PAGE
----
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Weight Fluctuations: What's Normal?

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Weight fluctuations occur in many people, yet they are the most frustrating to people who are on an active diet when they occur. During a weekly weigh-in session, dieters (or even people who just like to watch their weight) will at times be shocked to see numbers that are inconstant with the sort of week they've been having. These sort of inexplicable weight fluctuations can go both ways. For instance, it could turn out that you watched what you ate the whole week, but you still didn't lose anything, or as much as you would have liked. It could also be that you ate more than what you knew you should have, but you actually lost a bit of weight.

Retention of Water

Weight fluctuations that are attributable to water retention are normal. If your weight fluctuations occur because of the retention of water, then you can expect to tack on just a few pounds at a time. A reason for the occurrence of the retention of water is usually drinking too little, or eating excessive amounts of salt. In the case of drinking too little water, what happens is that your body will desperately cling onto the supplies of water it has left. In the event of you taking in too much salt, your kidneys actually will retain water instead of expelling it. Women know a lot about the retention of water since they typically put on a few pounds each month right before their period. Finally, certain medications also cause you to retain water.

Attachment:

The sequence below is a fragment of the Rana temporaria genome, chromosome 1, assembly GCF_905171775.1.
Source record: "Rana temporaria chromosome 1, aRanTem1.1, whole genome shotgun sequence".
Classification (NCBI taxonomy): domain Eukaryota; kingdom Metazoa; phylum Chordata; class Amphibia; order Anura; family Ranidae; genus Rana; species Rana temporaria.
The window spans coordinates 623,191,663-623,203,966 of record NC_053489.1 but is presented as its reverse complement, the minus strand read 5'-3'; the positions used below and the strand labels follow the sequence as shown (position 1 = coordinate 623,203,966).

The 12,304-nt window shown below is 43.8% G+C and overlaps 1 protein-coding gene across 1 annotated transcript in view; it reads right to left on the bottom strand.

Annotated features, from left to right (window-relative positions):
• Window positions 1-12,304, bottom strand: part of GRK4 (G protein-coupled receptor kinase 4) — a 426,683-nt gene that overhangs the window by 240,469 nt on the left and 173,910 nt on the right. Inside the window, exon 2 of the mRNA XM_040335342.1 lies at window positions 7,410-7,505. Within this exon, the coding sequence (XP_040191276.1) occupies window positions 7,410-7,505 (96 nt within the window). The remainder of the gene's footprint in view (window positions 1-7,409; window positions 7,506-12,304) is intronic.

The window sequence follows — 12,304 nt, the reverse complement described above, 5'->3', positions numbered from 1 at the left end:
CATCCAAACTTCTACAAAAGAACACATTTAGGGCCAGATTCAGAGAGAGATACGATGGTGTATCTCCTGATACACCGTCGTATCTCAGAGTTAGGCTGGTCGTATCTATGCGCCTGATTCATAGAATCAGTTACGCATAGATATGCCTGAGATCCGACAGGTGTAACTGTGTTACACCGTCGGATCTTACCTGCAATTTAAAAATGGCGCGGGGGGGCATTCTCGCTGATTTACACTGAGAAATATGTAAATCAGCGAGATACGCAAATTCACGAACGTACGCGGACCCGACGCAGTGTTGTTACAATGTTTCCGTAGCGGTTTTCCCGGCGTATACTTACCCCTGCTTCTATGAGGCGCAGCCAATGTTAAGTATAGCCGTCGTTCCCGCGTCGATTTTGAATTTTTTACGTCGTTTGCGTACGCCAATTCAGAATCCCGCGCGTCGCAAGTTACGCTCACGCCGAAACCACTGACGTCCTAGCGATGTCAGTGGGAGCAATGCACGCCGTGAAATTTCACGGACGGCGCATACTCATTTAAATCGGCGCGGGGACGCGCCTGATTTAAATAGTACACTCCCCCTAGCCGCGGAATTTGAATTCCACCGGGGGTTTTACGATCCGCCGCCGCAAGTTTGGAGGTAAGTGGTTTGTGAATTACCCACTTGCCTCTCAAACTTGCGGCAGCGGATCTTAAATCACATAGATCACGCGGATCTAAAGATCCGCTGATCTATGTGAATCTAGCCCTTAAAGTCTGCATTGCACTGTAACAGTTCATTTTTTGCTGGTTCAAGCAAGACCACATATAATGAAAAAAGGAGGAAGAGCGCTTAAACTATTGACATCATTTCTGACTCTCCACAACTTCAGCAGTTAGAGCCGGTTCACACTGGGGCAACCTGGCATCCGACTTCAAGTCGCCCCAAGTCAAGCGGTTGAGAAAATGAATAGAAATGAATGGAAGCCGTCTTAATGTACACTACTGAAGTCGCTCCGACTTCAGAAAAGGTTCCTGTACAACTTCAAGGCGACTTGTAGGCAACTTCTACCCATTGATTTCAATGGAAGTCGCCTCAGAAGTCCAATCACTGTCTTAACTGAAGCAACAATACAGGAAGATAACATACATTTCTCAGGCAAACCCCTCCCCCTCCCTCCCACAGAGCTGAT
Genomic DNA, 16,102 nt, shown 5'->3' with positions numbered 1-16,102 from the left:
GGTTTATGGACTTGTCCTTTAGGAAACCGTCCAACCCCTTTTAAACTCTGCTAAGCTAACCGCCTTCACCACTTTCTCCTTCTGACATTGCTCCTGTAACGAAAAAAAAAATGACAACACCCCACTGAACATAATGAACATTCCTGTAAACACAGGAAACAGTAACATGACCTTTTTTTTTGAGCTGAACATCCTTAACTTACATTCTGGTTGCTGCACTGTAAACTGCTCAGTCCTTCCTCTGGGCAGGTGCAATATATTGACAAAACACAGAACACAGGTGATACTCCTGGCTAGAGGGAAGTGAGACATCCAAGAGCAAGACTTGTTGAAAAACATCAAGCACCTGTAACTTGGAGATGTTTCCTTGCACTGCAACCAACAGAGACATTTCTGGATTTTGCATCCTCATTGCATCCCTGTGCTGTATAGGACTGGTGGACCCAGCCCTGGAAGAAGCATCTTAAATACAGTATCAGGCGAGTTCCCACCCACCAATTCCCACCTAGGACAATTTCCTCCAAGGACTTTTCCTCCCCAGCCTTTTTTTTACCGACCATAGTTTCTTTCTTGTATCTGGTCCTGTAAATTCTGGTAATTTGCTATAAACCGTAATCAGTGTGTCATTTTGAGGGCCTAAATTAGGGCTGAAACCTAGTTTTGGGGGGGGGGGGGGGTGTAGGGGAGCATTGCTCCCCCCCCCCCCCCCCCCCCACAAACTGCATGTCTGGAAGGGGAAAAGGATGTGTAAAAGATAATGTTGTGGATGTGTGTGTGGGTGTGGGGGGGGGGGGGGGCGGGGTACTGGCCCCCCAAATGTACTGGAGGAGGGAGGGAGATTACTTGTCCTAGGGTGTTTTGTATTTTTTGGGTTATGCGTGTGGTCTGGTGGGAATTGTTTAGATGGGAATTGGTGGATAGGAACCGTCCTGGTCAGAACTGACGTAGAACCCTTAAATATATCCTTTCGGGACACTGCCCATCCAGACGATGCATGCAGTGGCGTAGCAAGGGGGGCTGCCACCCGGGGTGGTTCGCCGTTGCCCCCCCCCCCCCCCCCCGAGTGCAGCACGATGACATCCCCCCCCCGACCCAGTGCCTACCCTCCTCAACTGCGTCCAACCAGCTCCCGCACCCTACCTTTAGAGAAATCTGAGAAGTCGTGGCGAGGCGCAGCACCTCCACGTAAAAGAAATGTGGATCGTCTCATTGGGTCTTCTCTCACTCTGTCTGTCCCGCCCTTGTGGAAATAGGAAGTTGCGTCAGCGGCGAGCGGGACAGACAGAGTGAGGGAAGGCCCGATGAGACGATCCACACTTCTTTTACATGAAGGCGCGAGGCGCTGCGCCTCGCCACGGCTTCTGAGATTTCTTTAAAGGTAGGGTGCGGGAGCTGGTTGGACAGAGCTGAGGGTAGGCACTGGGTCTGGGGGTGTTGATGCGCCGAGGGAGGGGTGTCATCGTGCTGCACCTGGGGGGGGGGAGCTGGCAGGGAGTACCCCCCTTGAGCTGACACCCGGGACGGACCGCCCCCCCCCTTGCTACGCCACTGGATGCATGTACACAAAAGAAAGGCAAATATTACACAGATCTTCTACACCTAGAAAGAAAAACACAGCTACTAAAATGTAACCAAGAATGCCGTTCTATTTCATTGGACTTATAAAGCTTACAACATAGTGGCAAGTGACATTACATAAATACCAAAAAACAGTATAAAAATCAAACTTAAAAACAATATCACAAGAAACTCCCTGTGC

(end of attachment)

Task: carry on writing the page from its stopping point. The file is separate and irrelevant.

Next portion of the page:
Amount Eaten

Weight fluctuations that are normal also occur after you have eaten. This applies even to eating foods that are low in calories or carbs, but do have a certain type of mass. For instance, low-calorie foods like certain fruits or vegetables have relatively few calories or carbs, but they do weigh something. Expanding this example further, if you stand on a scale immediately after eating a certain quantity of fruits or vegetables, that is clearly going to show up as additional weight until you digest it. The same principle applies even to water. In order to guard against getting shocked by these weight fluctuations that are inherently tied to your eating schedule, weigh yourself only at certain times of the day, such as in the morning before you've eaten anything.

Stores of Glycogen

Glycogen is sugar, and it is stored in the form of carbs in both your mucles and liver. These stores usually come out to about three or four pounds of water plus the glycogen itself, which can be more than one pound. Since these stores are used up during the day, they also get replenished each time you eat a meal, which leads to weight fluctuations. This is yet another example of a normal type of weight fluctuation.

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